Family Readiness Group Celebrates Christmas Email This Story Print This Story

Family Readiness Group of Athens Celebrates Christmas

Like any support group the Family Readiness Groups draw their strength from each other and from the support they find in their community.
FRG Members with Army.com T-Shirts
The FRG in Athens, AL provides support for the families of the soldiers of the HHD 1st 203rd MP Battalion by providing educational training, volunteer work, and support to the families of the soldiers to help them meet the challenges of military life.

The group celebrated Christmas with a Party on December 3rd, 2006 at which they raised money for thier projects, shared food and other activities. The group works on fundraising projects to support their chapter but Community support is also crucial to groups like this. Army.com contributed door prizes and gifts to help them with fund raising and to spread some Christmas cheer among the members.

FRG Member shows off an IPOD donated by Army.com

As the Army transforms it is drawing more and more from its pool of “everyday heroes,” namely the National Guard and the Reserve. These soldiers work hard everyday at jobs from every walk of life. They are subject to being called to active duty in times of crisis or war.

FRG Member with X-Box
The Family Readiness Group, formerly known as the Family Support Group (FSG), is a concept that had early roots among Army families, who banded together during war or tours overseas or other isolated locations, to provide information, moral support, and social outlets to their members. The Army focused sharply on family readiness as a result of lessons learned during the 1990–91 Gulf War. On 1 June 2000, Department of the Army renamed it Family Readiness Group to emphasize the need for readiness and self-sufficiency among Army families in the modern Army.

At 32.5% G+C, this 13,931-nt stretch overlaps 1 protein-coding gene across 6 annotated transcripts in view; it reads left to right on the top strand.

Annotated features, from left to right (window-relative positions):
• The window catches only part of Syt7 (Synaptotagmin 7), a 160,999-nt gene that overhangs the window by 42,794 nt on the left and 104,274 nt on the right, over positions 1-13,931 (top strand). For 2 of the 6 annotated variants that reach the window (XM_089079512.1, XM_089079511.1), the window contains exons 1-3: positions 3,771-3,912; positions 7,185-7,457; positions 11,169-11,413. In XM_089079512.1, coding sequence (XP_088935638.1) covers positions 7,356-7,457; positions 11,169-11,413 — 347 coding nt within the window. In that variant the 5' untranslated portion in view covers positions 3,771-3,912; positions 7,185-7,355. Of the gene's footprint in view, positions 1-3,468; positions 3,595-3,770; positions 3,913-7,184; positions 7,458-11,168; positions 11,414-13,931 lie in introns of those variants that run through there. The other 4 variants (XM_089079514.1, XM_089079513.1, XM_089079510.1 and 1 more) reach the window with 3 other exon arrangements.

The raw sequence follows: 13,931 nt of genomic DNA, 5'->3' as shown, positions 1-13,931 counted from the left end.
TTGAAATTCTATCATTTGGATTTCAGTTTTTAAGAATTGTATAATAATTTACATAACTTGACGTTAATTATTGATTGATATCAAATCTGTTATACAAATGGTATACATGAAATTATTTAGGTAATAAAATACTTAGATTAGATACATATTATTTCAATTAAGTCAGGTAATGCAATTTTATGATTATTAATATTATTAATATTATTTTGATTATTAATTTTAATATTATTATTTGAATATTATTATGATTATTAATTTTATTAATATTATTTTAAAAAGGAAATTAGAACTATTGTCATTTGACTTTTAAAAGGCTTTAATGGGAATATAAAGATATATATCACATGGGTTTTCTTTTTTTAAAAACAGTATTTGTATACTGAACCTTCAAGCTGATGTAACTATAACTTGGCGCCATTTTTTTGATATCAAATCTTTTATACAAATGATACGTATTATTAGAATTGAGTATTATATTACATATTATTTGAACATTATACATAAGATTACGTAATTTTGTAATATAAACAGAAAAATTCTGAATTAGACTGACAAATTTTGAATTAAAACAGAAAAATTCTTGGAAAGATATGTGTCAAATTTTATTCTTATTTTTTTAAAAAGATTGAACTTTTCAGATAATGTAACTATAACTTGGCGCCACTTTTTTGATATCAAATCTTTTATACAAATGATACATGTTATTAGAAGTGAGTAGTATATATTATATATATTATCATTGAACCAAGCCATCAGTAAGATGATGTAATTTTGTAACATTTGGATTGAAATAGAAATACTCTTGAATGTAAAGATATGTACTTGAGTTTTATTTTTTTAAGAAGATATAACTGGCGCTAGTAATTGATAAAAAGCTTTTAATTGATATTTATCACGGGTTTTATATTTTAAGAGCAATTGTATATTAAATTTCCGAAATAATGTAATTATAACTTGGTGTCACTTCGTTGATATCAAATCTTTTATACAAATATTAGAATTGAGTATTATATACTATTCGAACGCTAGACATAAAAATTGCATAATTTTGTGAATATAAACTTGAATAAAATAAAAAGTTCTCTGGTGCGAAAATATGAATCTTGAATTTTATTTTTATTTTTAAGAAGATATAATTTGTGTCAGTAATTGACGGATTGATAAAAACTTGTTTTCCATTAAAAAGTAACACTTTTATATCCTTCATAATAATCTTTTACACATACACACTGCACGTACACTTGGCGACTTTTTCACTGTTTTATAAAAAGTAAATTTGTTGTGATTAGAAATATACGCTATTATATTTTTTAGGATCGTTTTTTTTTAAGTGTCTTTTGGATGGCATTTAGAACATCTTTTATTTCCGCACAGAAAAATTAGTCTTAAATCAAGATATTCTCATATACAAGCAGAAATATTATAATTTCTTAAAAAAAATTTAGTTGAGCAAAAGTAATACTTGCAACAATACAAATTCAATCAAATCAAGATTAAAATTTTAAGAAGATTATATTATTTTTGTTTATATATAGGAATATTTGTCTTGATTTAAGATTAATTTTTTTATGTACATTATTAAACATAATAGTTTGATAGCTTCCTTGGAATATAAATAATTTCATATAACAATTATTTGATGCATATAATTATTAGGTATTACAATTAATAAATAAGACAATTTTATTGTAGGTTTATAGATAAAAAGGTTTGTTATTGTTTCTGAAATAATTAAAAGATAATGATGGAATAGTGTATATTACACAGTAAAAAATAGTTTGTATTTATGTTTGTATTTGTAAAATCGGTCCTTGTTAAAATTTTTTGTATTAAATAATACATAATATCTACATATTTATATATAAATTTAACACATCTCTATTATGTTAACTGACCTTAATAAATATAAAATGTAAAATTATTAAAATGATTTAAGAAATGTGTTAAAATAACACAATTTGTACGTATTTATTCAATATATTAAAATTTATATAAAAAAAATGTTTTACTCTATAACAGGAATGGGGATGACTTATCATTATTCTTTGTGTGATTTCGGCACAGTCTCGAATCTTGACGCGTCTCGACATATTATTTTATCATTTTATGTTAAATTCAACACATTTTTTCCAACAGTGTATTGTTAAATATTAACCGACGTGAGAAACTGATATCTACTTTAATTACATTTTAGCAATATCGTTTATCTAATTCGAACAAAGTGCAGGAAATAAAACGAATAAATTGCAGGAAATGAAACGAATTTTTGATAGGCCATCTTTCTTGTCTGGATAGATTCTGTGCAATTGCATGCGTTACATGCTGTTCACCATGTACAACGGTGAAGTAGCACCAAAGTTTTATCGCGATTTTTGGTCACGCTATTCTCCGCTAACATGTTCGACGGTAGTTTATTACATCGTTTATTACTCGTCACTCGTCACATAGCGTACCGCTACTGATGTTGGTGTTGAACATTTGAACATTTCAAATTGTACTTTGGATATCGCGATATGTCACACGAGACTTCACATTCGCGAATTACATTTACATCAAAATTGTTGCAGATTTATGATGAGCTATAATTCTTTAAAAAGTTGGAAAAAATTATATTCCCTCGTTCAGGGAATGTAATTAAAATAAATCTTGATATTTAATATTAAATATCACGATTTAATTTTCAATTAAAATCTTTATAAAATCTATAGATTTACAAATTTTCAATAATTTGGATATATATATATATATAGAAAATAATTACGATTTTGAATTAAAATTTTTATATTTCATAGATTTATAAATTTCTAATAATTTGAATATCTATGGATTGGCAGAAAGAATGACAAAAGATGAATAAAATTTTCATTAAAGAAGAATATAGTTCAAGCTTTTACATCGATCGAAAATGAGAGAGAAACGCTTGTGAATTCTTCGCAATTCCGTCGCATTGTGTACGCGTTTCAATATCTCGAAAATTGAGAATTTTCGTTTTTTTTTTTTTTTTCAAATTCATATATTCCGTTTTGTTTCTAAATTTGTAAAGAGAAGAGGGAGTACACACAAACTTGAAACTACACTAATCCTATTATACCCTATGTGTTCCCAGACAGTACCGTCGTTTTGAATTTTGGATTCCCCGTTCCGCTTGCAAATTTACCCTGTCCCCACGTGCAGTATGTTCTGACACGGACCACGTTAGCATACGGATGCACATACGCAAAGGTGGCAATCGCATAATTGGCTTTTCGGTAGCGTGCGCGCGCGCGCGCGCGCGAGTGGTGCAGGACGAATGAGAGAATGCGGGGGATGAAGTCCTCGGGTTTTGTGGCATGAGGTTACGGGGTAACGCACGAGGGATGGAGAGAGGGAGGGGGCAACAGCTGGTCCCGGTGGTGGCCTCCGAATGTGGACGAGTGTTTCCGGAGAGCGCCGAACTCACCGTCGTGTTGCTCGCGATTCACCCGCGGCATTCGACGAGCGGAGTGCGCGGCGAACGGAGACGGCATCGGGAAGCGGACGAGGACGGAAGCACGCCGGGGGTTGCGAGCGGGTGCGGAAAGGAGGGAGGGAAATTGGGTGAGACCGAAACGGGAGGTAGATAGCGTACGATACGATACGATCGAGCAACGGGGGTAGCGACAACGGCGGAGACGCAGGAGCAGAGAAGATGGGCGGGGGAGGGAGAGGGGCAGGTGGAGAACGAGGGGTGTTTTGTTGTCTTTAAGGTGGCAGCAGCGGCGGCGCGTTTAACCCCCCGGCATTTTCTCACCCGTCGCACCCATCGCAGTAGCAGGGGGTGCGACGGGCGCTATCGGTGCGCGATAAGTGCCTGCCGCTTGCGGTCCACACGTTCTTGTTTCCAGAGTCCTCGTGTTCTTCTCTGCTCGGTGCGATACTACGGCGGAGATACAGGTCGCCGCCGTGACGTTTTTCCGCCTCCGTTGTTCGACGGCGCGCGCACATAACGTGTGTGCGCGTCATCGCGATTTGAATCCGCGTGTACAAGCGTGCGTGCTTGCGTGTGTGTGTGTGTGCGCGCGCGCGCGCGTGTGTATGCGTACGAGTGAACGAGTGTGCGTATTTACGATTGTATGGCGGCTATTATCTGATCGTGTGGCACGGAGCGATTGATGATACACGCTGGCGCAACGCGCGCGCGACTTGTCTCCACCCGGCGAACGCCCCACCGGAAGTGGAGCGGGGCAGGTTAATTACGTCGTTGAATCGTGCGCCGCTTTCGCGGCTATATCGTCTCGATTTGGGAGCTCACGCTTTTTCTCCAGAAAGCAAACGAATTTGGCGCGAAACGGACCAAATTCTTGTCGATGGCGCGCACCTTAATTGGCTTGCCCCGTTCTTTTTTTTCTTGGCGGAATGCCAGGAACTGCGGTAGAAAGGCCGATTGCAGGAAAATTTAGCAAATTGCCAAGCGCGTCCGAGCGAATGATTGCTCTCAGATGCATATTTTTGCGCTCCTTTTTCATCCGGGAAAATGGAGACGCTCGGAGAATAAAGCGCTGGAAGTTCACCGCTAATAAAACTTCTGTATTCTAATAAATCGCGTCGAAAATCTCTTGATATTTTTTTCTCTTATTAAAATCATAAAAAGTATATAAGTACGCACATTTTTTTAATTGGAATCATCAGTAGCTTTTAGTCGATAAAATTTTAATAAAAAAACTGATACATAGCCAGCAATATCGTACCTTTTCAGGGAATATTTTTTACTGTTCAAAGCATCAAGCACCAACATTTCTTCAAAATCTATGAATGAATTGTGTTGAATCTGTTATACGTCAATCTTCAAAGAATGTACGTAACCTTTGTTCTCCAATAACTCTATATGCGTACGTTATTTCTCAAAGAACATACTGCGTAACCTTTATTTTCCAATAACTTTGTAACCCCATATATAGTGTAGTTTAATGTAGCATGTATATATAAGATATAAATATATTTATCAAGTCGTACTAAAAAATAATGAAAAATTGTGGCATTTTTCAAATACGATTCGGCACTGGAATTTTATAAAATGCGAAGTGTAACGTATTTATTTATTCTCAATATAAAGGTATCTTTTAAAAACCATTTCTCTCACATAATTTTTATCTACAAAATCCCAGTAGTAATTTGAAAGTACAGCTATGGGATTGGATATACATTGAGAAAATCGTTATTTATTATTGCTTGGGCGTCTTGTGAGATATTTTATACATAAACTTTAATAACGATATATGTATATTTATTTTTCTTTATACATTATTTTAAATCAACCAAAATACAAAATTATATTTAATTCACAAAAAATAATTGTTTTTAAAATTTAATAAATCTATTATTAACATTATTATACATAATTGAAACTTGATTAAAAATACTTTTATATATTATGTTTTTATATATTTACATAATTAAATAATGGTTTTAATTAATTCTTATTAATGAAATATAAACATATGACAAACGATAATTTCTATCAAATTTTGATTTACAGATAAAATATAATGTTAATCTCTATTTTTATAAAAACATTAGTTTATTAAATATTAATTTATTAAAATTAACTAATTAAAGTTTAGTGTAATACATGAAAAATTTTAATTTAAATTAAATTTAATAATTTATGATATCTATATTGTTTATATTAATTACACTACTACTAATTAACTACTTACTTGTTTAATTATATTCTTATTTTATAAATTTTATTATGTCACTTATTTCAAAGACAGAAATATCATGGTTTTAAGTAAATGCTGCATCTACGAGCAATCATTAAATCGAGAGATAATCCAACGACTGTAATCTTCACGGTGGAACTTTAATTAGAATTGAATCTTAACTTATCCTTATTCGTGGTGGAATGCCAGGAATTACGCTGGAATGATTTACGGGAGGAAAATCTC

The FRG hopes to fill many important roles for these soldiers and their families, including:

  • build soldier and family cohesion and morale;
  • prepare soldiers and families for separation during deployments;
  • prepare soldiers and families for the stresses of reunion;
  • reduce soldier and family stress;
  • reduce the commander’s and other leaders’ workloads;
  • help soldiers focus on their mission during deployments;
  • help families become more self-sufficient;
  • provide an avenue for sharing timely, accurate information; and
  • promote better use of post and community resources.

News and information about Family Programs and resources can be found by visiting MyArmyLifeToo.com, The Website of Choice for Army Families, sponsored by U.S. Army Community and Family Support Center, Family Programs Directorate.

 


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Palin Kosanwit wrote:

It's up to be the droiye but that to embraced morants of the Gellions subweary to being the youngest girl of this world to rubbing a cup of pointed war,sir...
To be endings.Soon!
Posted on 12/05/06 23:46:45

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